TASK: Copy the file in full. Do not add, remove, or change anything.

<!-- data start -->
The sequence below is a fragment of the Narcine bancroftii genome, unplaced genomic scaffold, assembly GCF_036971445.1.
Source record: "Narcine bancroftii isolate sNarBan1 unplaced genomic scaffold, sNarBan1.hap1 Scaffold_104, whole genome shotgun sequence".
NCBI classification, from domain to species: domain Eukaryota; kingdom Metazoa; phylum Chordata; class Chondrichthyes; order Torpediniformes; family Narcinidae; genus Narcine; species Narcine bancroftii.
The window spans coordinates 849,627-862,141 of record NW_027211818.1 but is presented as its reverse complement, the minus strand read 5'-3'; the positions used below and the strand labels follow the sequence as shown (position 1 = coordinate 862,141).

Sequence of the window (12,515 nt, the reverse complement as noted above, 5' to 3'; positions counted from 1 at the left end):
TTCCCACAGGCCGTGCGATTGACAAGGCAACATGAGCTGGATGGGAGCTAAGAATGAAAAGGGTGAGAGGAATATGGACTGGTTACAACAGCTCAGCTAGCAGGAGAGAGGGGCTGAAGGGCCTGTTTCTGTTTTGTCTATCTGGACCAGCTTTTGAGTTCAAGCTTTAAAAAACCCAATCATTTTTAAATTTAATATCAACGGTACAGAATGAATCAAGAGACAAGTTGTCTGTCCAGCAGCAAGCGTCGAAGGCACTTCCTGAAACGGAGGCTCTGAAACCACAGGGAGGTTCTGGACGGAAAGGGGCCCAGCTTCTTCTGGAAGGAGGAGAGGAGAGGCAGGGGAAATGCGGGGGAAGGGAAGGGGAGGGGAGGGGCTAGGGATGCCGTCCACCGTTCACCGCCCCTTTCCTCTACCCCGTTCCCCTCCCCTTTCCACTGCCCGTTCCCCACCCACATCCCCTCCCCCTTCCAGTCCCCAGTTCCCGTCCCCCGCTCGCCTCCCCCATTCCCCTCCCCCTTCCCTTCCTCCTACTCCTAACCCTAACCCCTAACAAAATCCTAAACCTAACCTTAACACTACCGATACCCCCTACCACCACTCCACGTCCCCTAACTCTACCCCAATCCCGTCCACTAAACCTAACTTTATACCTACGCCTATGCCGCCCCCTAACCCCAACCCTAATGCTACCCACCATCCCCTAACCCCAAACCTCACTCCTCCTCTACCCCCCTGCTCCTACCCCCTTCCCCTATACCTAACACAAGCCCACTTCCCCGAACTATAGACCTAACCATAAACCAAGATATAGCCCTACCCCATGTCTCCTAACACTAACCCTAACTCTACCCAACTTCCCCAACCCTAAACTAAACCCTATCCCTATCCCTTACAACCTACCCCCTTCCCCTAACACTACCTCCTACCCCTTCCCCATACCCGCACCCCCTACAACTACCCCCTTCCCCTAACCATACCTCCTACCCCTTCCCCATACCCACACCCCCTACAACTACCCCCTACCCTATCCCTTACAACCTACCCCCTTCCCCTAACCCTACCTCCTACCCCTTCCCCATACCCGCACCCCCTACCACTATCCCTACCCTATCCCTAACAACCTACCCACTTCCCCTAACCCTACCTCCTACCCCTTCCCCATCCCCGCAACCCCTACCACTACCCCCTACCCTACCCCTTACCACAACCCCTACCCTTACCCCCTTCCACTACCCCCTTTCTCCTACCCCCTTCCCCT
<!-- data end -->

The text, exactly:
The sequence below is a fragment of the Narcine bancroftii genome, unplaced genomic scaffold, assembly GCF_036971445.1.
Source record: "Narcine bancroftii isolate sNarBan1 unplaced genomic scaffold, sNarBan1.hap1 Scaffold_104, whole genome shotgun sequence".
NCBI classification, from domain to species: domain Eukaryota; kingdom Metazoa; phylum Chordata; class Chondrichthyes; order Torpediniformes; family Narcinidae; genus Narcine; species Narcine bancroftii.
The window spans coordinates 849,627-862,141 of record NW_027211818.1 but is presented as its reverse complement, the minus strand read 5'-3'; the positions used below and the strand labels follow the sequence as shown (position 1 = coordinate 862,141).

Sequence of the window (12,515 nt, the reverse complement as noted above, 5' to 3'; positions counted from 1 at the left end):
TTCCCACAGGCCGTGCGATTGACAAGGCAACATGAGCTGGATGGGAGCTAAGAATGAAAAGGGTGAGAGGAATATGGACTGGTTACAACAGCTCAGCTAGCAGGAGAGAGGGGCTGAAGGGCCTGTTTCTGTTTTGTCTATCTGGACCAGCTTTTGAGTTCAAGCTTTAAAAAACCCAATCATTTTTAAATTTAATATCAACGGTACAGAATGAATCAAGAGACAAGTTGTCTGTCCAGCAGCAAGCGTCGAAGGCACTTCCTGAAACGGAGGCTCTGAAACCACAGGGAGGTTCTGGACGGAAAGGGGCCCAGCTTCTTCTGGAAGGAGGAGAGGAGAGGCAGGGGAAATGCGGGGGAAGGGAAGGGGAGGGGAGGGGCTAGGGATGCCGTCCACCGTTCACCGCCCCTTTCCTCTACCCCGTTCCCCTCCCCTTTCCACTGCCCGTTCCCCACCCACATCCCCTCCCCCTTCCAGTCCCCAGTTCCCGTCCCCCGCTCGCCTCCCCCATTCCCCTCCCCCTTCCCTTCCTCCTACTCCTAACCCTAACCCCTAACAAAATCCTAAACCTAACCTTAACACTACCGATACCCCCTACCACCACTCCACGTCCCCTAACTCTACCCCAATCCCGTCCACTAAACCTAACTTTATACCTACGCCTATGCCGCCCCCTAACCCCAACCCTAATGCTACCCACCATCCCCTAACCCCAAACCTCACTCCTCCTCTACCCCCCTGCTCCTACCCCCTTCCCCTATACCTAACACAAGCCCACTTCCCCGAACTATAGACCTAACCATAAACCAAGATATAGCCCTACCCCATGTCTCCTAACACTAACCCTAACTCTACCCAACTTCCCCAACCCTAAACTAAACCCTATCCCTATCCCTTACAACCTACCCCCTTCCCCTAACACTACCTCCTACCCCTTCCCCATACCCGCACCCCCTACAACTACCCCCTTCCCCTAACCATACCTCCTACCCCTTCCCCATACCCACACCCCCTACAACTACCCCCTACCCTATCCCTTACAACCTACCCCCTTCCCCTAACCCTACCTCCTACCCCTTCCCCATACCCGCACCCCCTACCACTATCCCTACCCTATCCCTAACAACCTACCCACTTCCCCTAACCCTACCTCCTACCCCTTCCCCATCCCCGCAACCCCTACCACTACCCCCTACCCTACCCCTTACCACAACCCCTACCCTTACCCCCTTCCACTACCCCCTTTCTCCTACCCCCTTCCCCT